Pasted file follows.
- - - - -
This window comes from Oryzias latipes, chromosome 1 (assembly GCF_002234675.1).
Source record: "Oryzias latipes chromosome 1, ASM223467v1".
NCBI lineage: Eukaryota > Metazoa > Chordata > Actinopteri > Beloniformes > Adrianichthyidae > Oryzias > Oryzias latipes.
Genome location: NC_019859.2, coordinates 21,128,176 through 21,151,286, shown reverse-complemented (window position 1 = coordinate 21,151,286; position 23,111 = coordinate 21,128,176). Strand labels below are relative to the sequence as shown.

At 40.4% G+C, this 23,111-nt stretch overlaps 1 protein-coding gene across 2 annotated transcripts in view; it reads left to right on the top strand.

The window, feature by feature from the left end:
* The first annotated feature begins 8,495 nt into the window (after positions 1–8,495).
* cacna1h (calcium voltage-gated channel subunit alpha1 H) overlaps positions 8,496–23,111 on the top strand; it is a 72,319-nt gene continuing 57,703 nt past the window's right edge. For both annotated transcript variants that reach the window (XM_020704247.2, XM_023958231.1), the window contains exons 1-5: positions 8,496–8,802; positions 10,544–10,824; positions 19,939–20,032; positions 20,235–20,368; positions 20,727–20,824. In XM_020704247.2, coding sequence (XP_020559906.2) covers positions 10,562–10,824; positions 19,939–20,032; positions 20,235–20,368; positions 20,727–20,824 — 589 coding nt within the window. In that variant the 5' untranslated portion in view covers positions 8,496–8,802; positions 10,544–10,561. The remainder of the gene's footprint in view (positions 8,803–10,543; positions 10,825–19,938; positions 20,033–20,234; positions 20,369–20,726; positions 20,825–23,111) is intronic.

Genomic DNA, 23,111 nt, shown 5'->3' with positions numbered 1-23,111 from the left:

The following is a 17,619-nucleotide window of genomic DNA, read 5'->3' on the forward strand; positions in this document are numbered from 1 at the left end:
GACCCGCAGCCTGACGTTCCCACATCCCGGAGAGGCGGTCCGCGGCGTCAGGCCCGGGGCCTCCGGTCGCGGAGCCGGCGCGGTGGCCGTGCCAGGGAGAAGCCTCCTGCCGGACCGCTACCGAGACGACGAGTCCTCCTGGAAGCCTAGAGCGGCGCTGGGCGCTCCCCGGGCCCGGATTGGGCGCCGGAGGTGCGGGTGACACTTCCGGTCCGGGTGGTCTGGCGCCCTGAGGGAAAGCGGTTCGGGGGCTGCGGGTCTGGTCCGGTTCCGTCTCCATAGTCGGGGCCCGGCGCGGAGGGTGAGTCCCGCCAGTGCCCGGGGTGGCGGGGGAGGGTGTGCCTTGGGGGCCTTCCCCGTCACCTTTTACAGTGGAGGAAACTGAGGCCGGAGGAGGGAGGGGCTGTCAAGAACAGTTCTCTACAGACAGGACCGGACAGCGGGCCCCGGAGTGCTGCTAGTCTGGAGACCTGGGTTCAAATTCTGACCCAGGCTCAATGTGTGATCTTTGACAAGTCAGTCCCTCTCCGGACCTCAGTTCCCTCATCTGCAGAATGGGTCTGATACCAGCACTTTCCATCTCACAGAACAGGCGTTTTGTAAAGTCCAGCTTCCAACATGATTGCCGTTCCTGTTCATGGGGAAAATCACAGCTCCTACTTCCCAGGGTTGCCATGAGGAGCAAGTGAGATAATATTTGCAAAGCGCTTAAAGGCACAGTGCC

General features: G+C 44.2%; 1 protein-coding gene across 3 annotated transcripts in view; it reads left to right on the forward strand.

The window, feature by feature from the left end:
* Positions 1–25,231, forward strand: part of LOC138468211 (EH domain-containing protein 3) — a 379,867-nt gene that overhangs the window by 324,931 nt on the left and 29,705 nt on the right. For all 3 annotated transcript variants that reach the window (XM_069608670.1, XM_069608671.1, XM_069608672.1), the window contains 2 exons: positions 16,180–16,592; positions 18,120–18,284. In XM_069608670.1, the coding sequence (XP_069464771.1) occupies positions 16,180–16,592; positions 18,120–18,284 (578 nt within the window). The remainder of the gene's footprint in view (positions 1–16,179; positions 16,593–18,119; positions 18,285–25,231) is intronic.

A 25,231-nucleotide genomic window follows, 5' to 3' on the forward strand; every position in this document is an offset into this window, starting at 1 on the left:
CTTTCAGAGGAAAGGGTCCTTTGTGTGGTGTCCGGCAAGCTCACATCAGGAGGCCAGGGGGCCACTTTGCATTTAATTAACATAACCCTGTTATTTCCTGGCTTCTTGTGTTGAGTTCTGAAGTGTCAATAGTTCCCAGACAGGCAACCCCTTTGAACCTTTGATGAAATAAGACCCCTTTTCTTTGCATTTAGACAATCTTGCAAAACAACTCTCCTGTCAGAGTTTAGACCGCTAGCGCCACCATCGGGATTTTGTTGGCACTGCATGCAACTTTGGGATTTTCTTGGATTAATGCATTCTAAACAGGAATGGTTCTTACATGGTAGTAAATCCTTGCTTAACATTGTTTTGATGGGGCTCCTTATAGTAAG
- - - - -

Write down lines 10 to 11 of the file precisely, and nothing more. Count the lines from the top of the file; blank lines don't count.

The following is a 17,619-nucleotide window of genomic DNA, read 5'->3' on the forward strand; positions in this document are numbered from 1 at the left end:
GACCCGCAGCCTGACGTTCCCACATCCCGGAGAGGCGGTCCGCGGCGTCAGGCCCGGGGCCTCCGGTCGCGGAGCCGGCGCGGTGGCCGTGCCAGGGAGAAGCCTCCTGCCGGACCGCTACCGAGACGACGAGTCCTCCTGGAAGCCTAGAGCGGCGCTGGGCGCTCCCCGGGCCCGGATTGGGCGCCGGAGGTGCGGGTGACACTTCCGGTCCGGGTGGTCTGGCGCCCTGAGGGAAAGCGGTTCGGGGGCTGCGGGTCTGGTCCGGTTCCGTCTCCATAGTCGGGGCCCGGCGCGGAGGGTGAGTCCCGCCAGTGCCCGGGGTGGCGGGGGAGGGTGTGCCTTGGGGGCCTTCCCCGTCACCTTTTACAGTGGAGGAAACTGAGGCCGGAGGAGGGAGGGGCTGTCAAGAACAGTTCTCTACAGACAGGACCGGACAGCGGGCCCCGGAGTGCTGCTAGTCTGGAGACCTGGGTTCAAATTCTGACCCAGGCTCAATGTGTGATCTTTGACAAGTCAGTCCCTCTCCGGACCTCAGTTCCCTCATCTGCAGAATGGGTCTGATACCAGCACTTTCCATCTCACAGAACAGGCGTTTTGTAAAGTCCAGCTTCCAACATGATTGCCGTTCCTGTTCATGGGGAAAATCACAGCTCCTACTTCCCAGGGTTGCCATGAGGAGCAAGTGAGATAATATTTGCAAAGCGCTTAAAGGCACAGTGCC